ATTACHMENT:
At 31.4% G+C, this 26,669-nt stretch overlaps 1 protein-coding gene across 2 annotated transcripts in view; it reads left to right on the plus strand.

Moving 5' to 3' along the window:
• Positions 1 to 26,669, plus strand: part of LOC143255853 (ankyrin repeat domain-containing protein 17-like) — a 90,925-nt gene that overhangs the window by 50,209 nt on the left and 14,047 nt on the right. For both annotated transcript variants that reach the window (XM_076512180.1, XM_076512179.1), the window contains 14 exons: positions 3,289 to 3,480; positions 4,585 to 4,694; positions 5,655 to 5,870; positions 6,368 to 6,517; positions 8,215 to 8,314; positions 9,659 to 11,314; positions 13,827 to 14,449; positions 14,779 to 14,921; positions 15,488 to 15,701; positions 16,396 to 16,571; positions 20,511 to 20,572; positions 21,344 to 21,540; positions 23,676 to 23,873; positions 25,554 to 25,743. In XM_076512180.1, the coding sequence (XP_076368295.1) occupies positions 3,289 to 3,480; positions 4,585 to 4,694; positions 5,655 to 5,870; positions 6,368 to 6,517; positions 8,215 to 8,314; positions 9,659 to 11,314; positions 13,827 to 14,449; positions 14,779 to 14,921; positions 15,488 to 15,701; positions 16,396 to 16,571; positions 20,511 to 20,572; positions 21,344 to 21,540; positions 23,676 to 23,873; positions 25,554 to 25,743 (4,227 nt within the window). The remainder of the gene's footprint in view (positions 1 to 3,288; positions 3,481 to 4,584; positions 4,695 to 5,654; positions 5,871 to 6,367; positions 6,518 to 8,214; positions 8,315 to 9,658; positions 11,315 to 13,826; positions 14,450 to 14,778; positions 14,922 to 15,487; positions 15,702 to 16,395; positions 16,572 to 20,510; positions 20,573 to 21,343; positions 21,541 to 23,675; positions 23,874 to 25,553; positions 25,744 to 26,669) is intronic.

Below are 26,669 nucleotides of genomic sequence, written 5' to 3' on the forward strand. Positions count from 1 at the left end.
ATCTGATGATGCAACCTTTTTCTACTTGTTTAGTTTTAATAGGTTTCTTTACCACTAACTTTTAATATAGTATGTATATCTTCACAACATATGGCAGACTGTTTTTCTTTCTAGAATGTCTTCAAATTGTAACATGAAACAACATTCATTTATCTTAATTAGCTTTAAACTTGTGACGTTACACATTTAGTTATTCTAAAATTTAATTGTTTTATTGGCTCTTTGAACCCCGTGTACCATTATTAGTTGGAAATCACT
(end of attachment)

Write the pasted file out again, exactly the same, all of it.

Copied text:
At 31.4% G+C, this 26,669-nt stretch overlaps 1 protein-coding gene across 2 annotated transcripts in view; it reads left to right on the plus strand.

Moving 5' to 3' along the window:
• Positions 1 to 26,669, plus strand: part of LOC143255853 (ankyrin repeat domain-containing protein 17-like) — a 90,925-nt gene that overhangs the window by 50,209 nt on the left and 14,047 nt on the right. For both annotated transcript variants that reach the window (XM_076512180.1, XM_076512179.1), the window contains 14 exons: positions 3,289 to 3,480; positions 4,585 to 4,694; positions 5,655 to 5,870; positions 6,368 to 6,517; positions 8,215 to 8,314; positions 9,659 to 11,314; positions 13,827 to 14,449; positions 14,779 to 14,921; positions 15,488 to 15,701; positions 16,396 to 16,571; positions 20,511 to 20,572; positions 21,344 to 21,540; positions 23,676 to 23,873; positions 25,554 to 25,743. In XM_076512180.1, the coding sequence (XP_076368295.1) occupies positions 3,289 to 3,480; positions 4,585 to 4,694; positions 5,655 to 5,870; positions 6,368 to 6,517; positions 8,215 to 8,314; positions 9,659 to 11,314; positions 13,827 to 14,449; positions 14,779 to 14,921; positions 15,488 to 15,701; positions 16,396 to 16,571; positions 20,511 to 20,572; positions 21,344 to 21,540; positions 23,676 to 23,873; positions 25,554 to 25,743 (4,227 nt within the window). The remainder of the gene's footprint in view (positions 1 to 3,288; positions 3,481 to 4,584; positions 4,695 to 5,654; positions 5,871 to 6,367; positions 6,518 to 8,214; positions 8,315 to 9,658; positions 11,315 to 13,826; positions 14,450 to 14,778; positions 14,922 to 15,487; positions 15,702 to 16,395; positions 16,572 to 20,510; positions 20,573 to 21,343; positions 21,541 to 23,675; positions 23,874 to 25,553; positions 25,744 to 26,669) is intronic.

Below are 26,669 nucleotides of genomic sequence, written 5' to 3' on the forward strand. Positions count from 1 at the left end.
ATCTGATGATGCAACCTTTTTCTACTTGTTTAGTTTTAATAGGTTTCTTTACCACTAACTTTTAATATAGTATGTATATCTTCACAACATATGGCAGACTGTTTTTCTTTCTAGAATGTCTTCAAATTGTAACATGAAACAACATTCATTTATCTTAATTAGCTTTAAACTTGTGACGTTACACATTTAGTTATTCTAAAATTTAATTGTTTTATTGGCTCTTTGAACCCCGTGTACCATTATTAGTTGGAAATCACT